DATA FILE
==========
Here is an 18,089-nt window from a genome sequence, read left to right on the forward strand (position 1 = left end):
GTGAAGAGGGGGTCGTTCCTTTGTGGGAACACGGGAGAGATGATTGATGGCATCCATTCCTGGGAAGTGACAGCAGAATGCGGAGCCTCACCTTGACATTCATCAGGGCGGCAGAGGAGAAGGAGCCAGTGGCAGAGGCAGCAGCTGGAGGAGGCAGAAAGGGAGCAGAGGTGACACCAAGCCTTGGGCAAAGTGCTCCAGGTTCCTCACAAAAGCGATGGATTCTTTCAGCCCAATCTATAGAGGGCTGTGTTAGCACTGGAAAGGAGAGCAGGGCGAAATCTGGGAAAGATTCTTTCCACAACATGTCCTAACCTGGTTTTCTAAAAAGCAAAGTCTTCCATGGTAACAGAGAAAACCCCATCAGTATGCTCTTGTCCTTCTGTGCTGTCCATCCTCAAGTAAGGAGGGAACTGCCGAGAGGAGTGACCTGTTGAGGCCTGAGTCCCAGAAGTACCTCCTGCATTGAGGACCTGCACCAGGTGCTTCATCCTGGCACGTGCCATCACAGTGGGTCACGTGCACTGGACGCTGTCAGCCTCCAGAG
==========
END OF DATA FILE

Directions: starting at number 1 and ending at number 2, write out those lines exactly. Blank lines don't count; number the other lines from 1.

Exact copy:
Here is an 18,089-nt window from a genome sequence, read left to right on the forward strand (position 1 = left end):
GTGAAGAGGGGGTCGTTCCTTTGTGGGAACACGGGAGAGATGATTGATGGCATCCATTCCTGGGAAGTGACAGCAGAATGCGGAGCCTCACCTTGACATTCATCAGGGCGGCAGAGGAGAAGGAGCCAGTGGCAGAGGCAGCAGCTGGAGGAGGCAGAAAGGGAGCAGAGGTGACACCAAGCCTTGGGCAAAGTGCTCCAGGTTCCTCACAAAAGCGATGGATTCTTTCAGCCCAATCTATAGAGGGCTGTGTTAGCACTGGAAAGGAGAGCAGGGCGAAATCTGGGAAAGATTCTTTCCACAACATGTCCTAACCTGGTTTTCTAAAAAGCAAAGTCTTCCATGGTAACAGAGAAAACCCCATCAGTATGCTCTTGTCCTTCTGTGCTGTCCATCCTCAAGTAAGGAGGGAACTGCCGAGAGGAGTGACCTGTTGAGGCCTGAGTCCCAGAAGTACCTCCTGCATTGAGGACCTGCACCAGGTGCTTCATCCTGGCACGTGCCATCACAGTGGGTCACGTGCACTGGACGCTGTCAGCCTCCAGAG